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and hurried out.

Chapter 23 “The Fighting Trees”

The next morning our friends shook hands with the soldier in the green uniform, who, with impeccably decorous deportment, had walked with them as far as the gate. When the Guardian of the Gates saw them again he wondered why they would leave the beautiful City to get into new trouble, but he kept his thoughts to himself and merely wished them luck. Then, suddenly remembering that it was the Scarecrow to whom Oz had bequeathed his throne, he yelled to him, “You’re our ruler now, so you must come back to us as soon as possible.”

“I certainly will if I am able,” replied the Scarecrow, “but first I must help Dorothy get back to Kansas.”

The sun shone brightly as our itinerant friends turned their faces toward the Land of the South. Throughout the morning they walked through green fields peppered with bright flowers, but in the afternoon they came to a portentously thick forest that seemed to extend to the right and left as far as they could see.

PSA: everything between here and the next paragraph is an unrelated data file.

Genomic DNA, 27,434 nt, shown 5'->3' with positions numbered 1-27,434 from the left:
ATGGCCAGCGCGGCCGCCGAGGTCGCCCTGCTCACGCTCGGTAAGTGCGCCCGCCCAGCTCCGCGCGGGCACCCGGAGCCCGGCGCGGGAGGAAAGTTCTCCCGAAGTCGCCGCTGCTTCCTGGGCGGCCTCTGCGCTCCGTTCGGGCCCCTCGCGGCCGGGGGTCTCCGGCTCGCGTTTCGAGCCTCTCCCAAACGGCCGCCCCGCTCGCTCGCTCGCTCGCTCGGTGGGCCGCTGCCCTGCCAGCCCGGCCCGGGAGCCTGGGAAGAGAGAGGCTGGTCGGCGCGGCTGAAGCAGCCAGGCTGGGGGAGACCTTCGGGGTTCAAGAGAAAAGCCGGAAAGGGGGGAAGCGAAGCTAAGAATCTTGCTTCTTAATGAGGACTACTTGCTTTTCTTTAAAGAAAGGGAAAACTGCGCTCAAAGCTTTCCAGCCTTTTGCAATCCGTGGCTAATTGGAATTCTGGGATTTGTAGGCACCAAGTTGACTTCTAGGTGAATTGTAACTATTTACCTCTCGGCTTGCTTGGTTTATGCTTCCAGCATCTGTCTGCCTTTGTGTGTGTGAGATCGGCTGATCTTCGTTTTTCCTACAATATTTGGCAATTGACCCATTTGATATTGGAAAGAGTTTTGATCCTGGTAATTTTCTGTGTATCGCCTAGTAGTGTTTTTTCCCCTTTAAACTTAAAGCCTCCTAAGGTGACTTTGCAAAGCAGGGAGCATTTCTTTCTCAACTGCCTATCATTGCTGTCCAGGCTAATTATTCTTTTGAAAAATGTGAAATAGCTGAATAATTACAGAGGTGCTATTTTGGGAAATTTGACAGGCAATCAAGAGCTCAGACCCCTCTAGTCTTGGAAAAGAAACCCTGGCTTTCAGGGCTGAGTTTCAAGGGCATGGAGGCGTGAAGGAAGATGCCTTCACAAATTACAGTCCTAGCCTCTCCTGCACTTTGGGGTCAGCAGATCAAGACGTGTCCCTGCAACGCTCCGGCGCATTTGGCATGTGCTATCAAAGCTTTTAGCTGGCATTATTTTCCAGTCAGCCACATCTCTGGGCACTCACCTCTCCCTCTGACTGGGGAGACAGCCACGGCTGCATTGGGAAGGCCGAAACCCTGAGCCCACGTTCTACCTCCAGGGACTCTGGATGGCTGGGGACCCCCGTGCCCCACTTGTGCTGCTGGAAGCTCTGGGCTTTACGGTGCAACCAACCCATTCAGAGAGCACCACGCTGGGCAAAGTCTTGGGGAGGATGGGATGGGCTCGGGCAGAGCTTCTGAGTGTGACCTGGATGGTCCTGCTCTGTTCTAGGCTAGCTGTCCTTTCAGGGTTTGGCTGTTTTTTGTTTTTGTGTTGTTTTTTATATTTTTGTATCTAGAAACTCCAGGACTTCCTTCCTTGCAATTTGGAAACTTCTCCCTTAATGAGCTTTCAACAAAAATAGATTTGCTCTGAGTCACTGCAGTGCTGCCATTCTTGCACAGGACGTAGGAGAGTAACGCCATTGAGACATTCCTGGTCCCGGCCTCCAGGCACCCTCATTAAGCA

They didn’t dare change the direction of their journey for fear of getting lost. So, in spite of the unknown, sylvan dangers that lurked within, they decided to walk through the woods. Now they looked for a gap in the thick foliage where they could enter.

The Scarecrow, who was in the lead, discovered a big tree with such wide-spreading branches that there was room for the party to pass underneath. Now, this tree was one of an enchanted species, endemic to this region, that didn’t take kindly to strangers encroaching on their land. So when the Scarecrow walked under the tree’s branches, they bent down and twined around him. The next minute he was raised from the ground and flung headlong among his fellow travelers.

“And that’s what we do with people who flout the rules of propriety!” shouted the tree.

“Let me try,” said the Tin Woodman. Shouldering his axe, he marched up to the tree. This second sortie only exacerbated the tree’s anger. A big branch flung itself furiously at the Tin Woodman, who chopped at it like a dynamo until it was cut it in two. At once the tree began shaking all its branches as if in excruciating pain, and the Tin Woodman passed safely under it.

“Come on! Be quick!” he shouted to the others, desperate to end this queer imbroglio once and for all. They all ran forward and passed under the tree without injury. The thought of these presumptuous trespassers entering the forest make the tree livid. It quickly threw out a serpentine, prehensile branch that tightly and painfully encircled Toto’s body, and the terrified, ululating dog was shaken mercilessly until the Tin Woodman set him free by chopping off the flailing limb with one mighty swing of his axe.

The other trees of the forest did nothing to keep them back, so they made up their minds that it was only that crazed zealot in the first row who had

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